Abstract


LEVANTINE BIOGEOCHEMICAL CYCLING ELUCIDATED BY GLIDER DATA FOR THE PERIOD 2009-2014

The Levantine Sea is one of the most oligotrophic oceanic bodies of the planet, characterized by very low nutrient concentrations and low productivity. Efforts to study its biogeochemical functioning through ship-board time-series and isolated regional cruises are hindered by a relatively complex, spatially variable and dynamic mesoscale and submesoscale circulation field. Satellite remote-sensing may cover the necessary lateral spatial resolution but fails to penetrate sufficiently deep to record sub-surface features. Autonomous platforms such as gliders and floats address the need for synoptic broad-range highly-resolved observations eminently. We illustrate their capacity by analyzing and presenting glider biogeochemical sensor data from several missions in the Levantine Sea during the period 2009-2014. We explore the effects of seasonality, mesoscale and sub-mesoscale circulation features, etc., on productivity, respiration, and other processes of interest, and highlight the potential of gliders to significantly contribute to better understanding of biogeochemical cycling in the region.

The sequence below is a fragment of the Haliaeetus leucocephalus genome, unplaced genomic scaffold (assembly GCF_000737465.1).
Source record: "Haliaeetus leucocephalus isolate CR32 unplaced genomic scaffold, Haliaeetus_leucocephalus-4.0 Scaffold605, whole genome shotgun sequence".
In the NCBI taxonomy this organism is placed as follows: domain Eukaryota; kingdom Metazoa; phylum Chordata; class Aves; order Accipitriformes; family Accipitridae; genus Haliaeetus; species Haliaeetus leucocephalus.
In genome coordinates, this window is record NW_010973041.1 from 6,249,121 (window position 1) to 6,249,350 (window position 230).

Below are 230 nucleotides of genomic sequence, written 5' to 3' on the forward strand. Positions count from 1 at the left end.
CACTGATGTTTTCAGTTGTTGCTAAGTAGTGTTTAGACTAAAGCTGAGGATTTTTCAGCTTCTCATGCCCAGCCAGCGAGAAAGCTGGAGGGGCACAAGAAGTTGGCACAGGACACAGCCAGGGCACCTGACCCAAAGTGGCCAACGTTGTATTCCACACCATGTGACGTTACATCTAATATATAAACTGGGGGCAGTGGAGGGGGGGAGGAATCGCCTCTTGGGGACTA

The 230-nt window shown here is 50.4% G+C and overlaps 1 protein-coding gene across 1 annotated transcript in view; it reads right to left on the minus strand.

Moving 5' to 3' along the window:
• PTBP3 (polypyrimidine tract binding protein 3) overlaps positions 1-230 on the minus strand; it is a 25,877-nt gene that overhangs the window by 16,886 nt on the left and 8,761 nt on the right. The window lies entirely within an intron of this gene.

Authors

Hannides, A. K., Oceanography Center, University of Cyprus, CYPRUS & Dept. of Oceanography, University of Hawaii, USA, hannides@hawaii.edu

D'Ortenzio, F., Sorbonne Universités, UPMC, & CNRS, UMR 7093, LOV, Observatoire océanologique, Villefranche-sur-Mer, France, dortenzio@obs-vlfr.fr

Hayes, D. R., Oceanography Center, University of Cyprus, Cyprus, dhayes@ucy.ac.cy

Mortier, L., France, mortier@locean-ipsl.upmc.fr

Testor, P., CNRS, UMR 7159, LOCEAN, Sorbonne Universités, UPMC Université Paris 06, Paris, France, pierre.testor@locean-ipsl.upmc.fr

Taillandier, V., Sorbonne Universités, UPMC, & CNRS, UMR 7093, LOV, Observatoire océanologique, Villefranche-sur-Mer, France, taillandier@obs-vlfr.fr

Details

Oral presentation

Session #:057
Date: 2/26/2015
Time: 09:45
Location: Andalucia 2 (Floor 1)

Presentation is given by student: No